At an initial step 60 the temperature and the pressure of the gas in the shock absorber is measured. Using the measured temperature and pressure a first value, corresponding to the temperature-corrected gas pressure value is subsequently calculated at step 62. Next, at step 64, it is determined whether the temperature corrected gas pressure value is outside a first range of values, the first range of values denoting values that indicate that performance of the shock absorber is acceptable or satisfactory. If it is determined that the corrected gas pressure value is outside the first range of values then a first warning signal is generated, at step 68. Next, at step 70, it is determined whether the gas pressure value is outside a second range of values, the second range of values denoting values that indicate that performance of the shock absorber is safe but will soon require maintenance. If it is determined that the gas pressure trend is outside the second range of values then a second notification signal is generated, at step 74. If it is determined that the corrected gas pressure value is not outside the first range of values then no further action is taken (step 66). If at step 70 it is determined that the gas pressure trend is not outside the second range of values then no further action is taken (step 72). Figure 6 illustrates a flow chart of another method of monitoring the condition of an aircraft landing gear shock absorber according to an embodiment of the present invention. References to the landing gear and gear and shock absorber are again to be taken as references to the a landing gear and shock absorber arrangement as previously discussed with respect to Figures 1 to 3.

At an initial step 76 the temperature and the pressure of the gas in the shock absorber is measured. Using the measured temperature and pressure a first value DR is subsequently calculated at step 78. DR can be either the difference between the measured pressure and the expected ideal pressure for that particular temperature, or the difference between the temperature-corrected pressure and a temperature-corrected ideal pressure. The first value DR is then stored at step 80 and subsequently used to determine a DR trend, step 82, based on the plurality of DR values stored in the log. Next, at step 84, it is determined whether the DR trend is outside a first range of values, the first range of values denoting values that indicate that performance of the shock absorber is acceptable or satisfactory. If it is determined that the gas pressure trend is outside the first range of values then a first warning notification signal is generated, at step 88. Next, at step 90, it is determined whether the gas pressure trend is outside a second range of values, the second range of values denoting values that indicate that performance of the shock absorber is safe but will soon require maintenance. If it is determined that the gas pressure trend is outside the second range of values then a second notification signal is generated, at 94step 58. If at step 84 it is determined that the gas pressure trend is not outside the first range of values then no further action is taken (step 86). If at step 90 it is determined that the gas pressure trend is not outside the second range of values then no further action is taken (step 92).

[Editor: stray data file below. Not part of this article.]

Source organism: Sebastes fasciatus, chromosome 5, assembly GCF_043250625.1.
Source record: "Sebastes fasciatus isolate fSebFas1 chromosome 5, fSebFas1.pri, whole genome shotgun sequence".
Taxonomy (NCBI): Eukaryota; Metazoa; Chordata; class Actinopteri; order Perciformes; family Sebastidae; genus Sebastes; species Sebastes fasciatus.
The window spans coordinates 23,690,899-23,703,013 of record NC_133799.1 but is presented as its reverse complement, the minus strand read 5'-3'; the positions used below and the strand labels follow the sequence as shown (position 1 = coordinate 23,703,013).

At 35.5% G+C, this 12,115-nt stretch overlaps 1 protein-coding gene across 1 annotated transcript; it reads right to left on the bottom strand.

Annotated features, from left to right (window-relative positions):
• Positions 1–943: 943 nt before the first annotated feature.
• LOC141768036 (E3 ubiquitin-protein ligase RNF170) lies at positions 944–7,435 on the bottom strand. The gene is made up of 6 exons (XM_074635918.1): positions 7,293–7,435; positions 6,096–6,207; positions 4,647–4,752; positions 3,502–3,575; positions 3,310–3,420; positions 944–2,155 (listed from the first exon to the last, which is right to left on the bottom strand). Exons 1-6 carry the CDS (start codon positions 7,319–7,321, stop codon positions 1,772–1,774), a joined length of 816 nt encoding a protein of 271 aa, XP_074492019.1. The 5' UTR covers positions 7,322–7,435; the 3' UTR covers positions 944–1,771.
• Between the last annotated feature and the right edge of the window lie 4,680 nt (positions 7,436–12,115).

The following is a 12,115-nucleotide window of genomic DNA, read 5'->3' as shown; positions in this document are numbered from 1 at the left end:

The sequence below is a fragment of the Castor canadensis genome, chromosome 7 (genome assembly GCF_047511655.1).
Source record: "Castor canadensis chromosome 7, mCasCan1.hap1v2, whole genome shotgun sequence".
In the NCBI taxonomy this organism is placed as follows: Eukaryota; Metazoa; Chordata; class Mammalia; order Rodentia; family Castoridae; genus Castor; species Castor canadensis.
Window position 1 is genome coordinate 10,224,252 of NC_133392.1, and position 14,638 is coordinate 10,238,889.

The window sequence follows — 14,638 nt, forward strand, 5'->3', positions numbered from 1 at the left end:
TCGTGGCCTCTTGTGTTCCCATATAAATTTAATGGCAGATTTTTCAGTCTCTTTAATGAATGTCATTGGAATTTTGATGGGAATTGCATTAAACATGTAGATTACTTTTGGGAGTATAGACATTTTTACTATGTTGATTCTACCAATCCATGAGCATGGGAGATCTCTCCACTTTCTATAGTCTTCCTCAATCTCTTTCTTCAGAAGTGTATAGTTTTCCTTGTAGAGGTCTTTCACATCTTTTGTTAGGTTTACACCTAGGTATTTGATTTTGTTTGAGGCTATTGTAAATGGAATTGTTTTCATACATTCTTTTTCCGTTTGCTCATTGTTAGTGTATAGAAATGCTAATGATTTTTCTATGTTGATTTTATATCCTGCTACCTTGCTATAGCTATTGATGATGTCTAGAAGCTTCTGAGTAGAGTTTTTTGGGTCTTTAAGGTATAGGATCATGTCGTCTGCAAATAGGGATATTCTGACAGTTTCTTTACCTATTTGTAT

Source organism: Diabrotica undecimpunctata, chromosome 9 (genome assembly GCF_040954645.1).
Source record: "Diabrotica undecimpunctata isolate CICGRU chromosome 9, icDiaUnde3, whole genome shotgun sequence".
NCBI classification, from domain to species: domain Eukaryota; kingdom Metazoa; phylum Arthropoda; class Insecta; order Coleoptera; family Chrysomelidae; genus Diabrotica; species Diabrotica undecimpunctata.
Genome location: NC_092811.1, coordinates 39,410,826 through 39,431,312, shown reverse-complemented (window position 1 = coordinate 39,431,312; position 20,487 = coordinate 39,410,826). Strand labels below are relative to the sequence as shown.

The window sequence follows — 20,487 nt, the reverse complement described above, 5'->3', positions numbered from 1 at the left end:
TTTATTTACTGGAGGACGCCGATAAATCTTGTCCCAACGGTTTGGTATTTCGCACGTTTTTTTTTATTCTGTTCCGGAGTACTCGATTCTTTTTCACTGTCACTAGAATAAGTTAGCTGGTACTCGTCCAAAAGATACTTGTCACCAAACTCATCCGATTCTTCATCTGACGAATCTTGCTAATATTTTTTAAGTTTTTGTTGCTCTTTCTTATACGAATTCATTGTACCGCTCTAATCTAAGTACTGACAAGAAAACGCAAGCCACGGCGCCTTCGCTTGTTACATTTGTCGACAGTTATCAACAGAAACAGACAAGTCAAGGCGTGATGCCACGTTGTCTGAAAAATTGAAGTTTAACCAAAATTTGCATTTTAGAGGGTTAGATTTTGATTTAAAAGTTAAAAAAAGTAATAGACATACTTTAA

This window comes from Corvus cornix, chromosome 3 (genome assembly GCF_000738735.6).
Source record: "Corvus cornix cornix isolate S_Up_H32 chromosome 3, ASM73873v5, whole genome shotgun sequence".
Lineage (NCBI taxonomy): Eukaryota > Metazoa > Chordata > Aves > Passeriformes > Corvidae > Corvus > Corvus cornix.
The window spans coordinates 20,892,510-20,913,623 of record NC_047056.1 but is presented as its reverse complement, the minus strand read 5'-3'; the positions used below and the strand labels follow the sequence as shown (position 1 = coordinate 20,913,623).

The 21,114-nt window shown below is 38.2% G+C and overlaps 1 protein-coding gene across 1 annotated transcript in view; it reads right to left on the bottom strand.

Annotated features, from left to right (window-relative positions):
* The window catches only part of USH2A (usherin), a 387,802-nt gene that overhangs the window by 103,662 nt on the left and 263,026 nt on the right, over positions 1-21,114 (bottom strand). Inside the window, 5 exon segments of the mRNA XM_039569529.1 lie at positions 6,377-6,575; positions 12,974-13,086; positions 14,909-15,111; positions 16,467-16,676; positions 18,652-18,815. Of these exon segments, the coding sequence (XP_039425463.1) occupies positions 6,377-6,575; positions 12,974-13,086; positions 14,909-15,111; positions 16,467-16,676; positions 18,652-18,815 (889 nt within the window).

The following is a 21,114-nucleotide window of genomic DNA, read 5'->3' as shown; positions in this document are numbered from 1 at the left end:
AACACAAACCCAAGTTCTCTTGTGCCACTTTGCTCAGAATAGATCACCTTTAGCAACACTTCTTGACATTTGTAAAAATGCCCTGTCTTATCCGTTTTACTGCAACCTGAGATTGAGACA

Figure 7 illustrates a flow chart of another method of monitoring the condition of an aircraft landing gear shock absorber according to an embodiment of the present invention. References to the landing gear and gear and shock absorber are again to be taken as references to the a landing gear and shock absorber arrangement as previously discussed with respect to Figures 1 to 3.

At an initial step 96 the temperature and the pressure of the gas in the shock absorber is measured. Using the measured temperature and pressure a first value

DR is subsequently calculated at step 98. DR can be either the difference between the measured pressure and the expected ideal pressure for that particular temperature, or the difference between the temperature-corrected pressure and a temperature-corrected ideal pressure. Next, at step 100, it is determined whether DR is outside a first range of values, the first range of values denoting values that indicate that performance of the shock absorber is acceptable or satisfactory. If it is determined that DR is outside the first range of values then a first notification signal is generated, at step 104. Next, at step 104, it is determined whether DR is outside a second range of values, the second range of values denoting values that indicate that performance of the shock absorber is safe but will soon require maintenance. If it is determined that DR is outside the second range of values then a second notification signal is generated, at step 110. If it is determined that DR is not outside the first range of values then no further action is taken (step 108). If at step 106 it is determined that DR is not outside the second range of values then no further action is taken (step 108).

It will be appreciated however that other methods according to embodiments of the invention can comprise some of the steps, measurements and actions as described above. Furthermore, the previously described sequence of steps does not indicate that some of the steps cannot be performed simultaneously or in different order to the one described. Although the invention has been described above with reference to one or more preferred embodiments, it will be appreciated that various changes or modifications may be made without departing from the scope of the invention as defined in the appended claims. The word "comprising" can mean "including" or "consisting of" and therefore does not exclude the presence of elements or steps other than those listed in any claim or the specification as a whole. The mere fact that certain measures are recited in mutually different dependent claims does not indicate that a combination of these measures cannot be used to advantage.